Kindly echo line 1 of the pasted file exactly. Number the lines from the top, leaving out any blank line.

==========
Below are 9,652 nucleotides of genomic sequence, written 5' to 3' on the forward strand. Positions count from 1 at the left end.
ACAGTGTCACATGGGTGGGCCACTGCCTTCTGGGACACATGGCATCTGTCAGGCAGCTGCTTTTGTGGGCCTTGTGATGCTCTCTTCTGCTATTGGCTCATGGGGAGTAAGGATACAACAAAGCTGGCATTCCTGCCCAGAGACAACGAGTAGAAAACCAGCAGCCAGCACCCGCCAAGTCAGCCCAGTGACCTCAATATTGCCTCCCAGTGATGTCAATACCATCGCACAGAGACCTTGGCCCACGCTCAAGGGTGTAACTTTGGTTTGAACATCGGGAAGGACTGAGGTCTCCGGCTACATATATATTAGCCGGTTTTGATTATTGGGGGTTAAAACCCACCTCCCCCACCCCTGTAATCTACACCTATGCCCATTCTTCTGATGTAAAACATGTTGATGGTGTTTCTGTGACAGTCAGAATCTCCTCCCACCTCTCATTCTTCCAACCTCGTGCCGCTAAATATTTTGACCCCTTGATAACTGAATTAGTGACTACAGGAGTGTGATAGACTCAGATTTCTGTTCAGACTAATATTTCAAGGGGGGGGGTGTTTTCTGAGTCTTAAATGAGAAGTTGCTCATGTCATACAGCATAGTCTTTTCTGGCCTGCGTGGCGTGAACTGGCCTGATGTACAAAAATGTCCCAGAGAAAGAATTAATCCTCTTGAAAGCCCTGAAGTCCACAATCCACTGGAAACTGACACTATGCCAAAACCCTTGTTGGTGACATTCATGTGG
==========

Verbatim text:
Below are 9,652 nucleotides of genomic sequence, written 5' to 3' on the forward strand. Positions count from 1 at the left end.